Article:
Potato flour is a flour which is produced from potatoes which have been cooked, dried, and then ground. It is commonly confused with, but is different than, potato starch flour which is made only from the starch of a potato. Potato flour is typically less dense and less white than potato starch.
There are a number of uses for potato flour, ranging from Passover cooking to gluten-free baking. Large markets and health food stores may carry this type of flour, and it is also available by direct order through retailers who specialise in such foods.
- One use of potato flour is as a thickener. Potato flour can be added to soups, stews, gravies, and other dishes to encourage these dishes to thicken without adding a strong flavour or intense starchy texture. However, care should be used when using potato flour as a thickener. If it is used in a dish which is allowed to boil, it can acquire a strange and unpleasant texture.
- For people of the Jewish faith, potato flour is an important part of the Passover menu, when grains are not allowed. Potato flour is used to replace regular flour in various dishes such as dumplings during Passover to comply with the restriction against eating grains. It may be combined with other flours which are not derived from grains to create a specific desired texture, or used alone.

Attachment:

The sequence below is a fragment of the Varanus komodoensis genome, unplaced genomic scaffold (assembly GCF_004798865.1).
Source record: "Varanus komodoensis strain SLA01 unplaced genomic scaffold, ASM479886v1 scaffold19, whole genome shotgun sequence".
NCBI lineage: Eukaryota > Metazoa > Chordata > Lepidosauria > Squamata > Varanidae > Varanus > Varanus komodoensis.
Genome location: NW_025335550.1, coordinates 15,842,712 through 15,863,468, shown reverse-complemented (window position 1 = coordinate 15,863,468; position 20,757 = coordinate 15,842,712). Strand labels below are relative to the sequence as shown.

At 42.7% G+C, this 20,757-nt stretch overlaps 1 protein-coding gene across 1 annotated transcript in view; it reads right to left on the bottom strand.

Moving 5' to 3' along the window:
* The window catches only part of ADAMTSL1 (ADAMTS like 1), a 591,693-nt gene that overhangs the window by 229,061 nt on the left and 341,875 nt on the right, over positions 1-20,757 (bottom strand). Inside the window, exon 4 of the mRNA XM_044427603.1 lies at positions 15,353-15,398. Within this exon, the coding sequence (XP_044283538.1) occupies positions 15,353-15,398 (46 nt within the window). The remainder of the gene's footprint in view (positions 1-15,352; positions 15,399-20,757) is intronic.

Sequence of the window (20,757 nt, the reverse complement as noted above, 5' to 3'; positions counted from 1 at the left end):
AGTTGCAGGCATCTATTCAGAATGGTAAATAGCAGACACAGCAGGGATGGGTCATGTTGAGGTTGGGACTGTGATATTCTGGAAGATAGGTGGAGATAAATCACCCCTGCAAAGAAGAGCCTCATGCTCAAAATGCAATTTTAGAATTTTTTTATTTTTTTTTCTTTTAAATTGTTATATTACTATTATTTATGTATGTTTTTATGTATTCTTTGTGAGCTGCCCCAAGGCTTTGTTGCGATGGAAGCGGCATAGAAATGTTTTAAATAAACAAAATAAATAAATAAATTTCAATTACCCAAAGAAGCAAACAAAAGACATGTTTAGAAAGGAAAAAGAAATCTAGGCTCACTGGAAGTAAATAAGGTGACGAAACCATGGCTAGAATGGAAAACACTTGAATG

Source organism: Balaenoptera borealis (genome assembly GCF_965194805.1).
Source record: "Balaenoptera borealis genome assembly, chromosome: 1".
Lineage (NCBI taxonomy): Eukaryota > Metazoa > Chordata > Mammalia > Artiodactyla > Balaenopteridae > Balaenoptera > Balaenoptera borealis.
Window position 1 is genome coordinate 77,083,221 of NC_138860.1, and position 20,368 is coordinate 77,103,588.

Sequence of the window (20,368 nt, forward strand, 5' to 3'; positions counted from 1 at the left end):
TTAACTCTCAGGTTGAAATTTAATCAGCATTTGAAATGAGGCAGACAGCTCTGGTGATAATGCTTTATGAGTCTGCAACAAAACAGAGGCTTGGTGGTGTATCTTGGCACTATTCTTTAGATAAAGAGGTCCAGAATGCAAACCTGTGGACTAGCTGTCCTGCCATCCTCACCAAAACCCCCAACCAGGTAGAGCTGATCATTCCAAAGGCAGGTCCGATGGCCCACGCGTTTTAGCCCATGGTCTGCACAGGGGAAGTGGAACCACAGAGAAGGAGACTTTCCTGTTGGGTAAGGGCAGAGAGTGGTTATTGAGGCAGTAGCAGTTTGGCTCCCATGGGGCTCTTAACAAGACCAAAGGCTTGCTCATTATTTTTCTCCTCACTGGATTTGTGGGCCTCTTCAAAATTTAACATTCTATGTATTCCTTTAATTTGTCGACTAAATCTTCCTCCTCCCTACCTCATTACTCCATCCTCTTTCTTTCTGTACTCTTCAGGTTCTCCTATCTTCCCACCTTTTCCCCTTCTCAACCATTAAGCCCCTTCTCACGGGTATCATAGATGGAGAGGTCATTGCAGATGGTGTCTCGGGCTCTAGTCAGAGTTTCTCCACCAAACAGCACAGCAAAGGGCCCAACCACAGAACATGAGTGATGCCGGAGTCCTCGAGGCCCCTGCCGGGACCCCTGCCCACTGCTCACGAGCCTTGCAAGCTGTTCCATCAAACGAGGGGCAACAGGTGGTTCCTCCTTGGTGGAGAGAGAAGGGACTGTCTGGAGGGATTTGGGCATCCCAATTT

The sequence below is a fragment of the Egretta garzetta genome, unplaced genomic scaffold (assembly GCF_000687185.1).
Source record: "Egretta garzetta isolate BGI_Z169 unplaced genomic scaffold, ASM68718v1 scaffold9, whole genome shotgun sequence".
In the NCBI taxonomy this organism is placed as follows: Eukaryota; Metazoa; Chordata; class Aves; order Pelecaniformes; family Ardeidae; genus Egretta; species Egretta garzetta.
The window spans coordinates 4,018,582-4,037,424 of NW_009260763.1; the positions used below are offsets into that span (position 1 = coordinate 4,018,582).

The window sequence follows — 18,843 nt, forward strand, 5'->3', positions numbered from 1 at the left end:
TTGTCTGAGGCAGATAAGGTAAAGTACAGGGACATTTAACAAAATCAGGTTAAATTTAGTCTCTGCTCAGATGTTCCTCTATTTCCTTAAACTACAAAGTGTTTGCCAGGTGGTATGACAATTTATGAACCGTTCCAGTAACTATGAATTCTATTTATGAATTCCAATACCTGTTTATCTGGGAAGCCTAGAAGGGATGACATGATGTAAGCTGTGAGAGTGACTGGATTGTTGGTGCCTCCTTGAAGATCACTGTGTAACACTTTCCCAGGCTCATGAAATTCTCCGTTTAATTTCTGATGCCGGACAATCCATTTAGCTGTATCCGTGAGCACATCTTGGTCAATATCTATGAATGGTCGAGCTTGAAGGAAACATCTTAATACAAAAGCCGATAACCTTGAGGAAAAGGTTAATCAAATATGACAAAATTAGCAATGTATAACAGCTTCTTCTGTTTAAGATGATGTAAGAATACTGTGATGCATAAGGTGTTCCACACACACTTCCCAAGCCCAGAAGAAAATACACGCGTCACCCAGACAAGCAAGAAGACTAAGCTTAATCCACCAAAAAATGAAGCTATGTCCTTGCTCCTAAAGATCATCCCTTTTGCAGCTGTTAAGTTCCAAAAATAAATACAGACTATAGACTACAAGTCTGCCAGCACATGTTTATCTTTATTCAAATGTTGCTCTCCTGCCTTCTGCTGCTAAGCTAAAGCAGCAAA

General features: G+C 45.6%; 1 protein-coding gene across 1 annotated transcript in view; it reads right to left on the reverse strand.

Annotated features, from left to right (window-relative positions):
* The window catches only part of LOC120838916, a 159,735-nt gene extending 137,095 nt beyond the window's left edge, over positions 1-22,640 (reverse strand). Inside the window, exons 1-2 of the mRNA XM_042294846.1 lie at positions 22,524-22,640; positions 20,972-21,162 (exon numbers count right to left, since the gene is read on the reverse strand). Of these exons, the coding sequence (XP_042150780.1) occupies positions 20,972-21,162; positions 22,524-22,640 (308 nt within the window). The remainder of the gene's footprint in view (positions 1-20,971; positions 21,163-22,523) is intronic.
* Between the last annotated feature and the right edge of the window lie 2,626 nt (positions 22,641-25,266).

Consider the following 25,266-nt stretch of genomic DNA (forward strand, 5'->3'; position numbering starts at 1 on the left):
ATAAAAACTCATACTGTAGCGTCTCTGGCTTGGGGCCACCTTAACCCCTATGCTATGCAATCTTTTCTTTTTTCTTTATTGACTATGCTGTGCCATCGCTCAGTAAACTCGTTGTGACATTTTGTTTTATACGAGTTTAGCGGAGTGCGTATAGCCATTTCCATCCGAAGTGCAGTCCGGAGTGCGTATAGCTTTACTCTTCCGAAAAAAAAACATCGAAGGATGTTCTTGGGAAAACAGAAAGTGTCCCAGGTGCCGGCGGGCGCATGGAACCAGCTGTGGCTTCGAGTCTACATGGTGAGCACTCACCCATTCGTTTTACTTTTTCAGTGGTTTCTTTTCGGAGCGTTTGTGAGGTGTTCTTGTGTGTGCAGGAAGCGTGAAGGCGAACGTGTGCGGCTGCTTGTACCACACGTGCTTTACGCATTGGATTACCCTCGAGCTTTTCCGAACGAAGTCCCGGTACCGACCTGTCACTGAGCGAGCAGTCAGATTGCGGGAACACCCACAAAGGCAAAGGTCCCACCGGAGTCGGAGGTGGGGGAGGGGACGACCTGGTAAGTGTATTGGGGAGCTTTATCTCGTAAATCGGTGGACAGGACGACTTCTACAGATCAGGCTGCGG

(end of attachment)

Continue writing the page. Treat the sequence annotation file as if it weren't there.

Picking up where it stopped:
- Potato flour can also be used in baked goods. In most cases, it is combined with another flour. For example, potato flour and rice flour can be used together by gluten-free bakers for things like breads and biscuits. Potato flour can also be combined with regular flour in breads. It tends to create a dense, moist crumb, which may be desirable in some baked products.
- Potato flour should be stored in a cool, dry place out of the light. It is extremely important to keep this flour dry, because if it gets wet, it can turn into a large, oozing mess. If you plan on keeping potato flour for more than six months or so, freeze it to keep it fresh, and double-bag it to prevent moisture from getting inside and ruining the flour.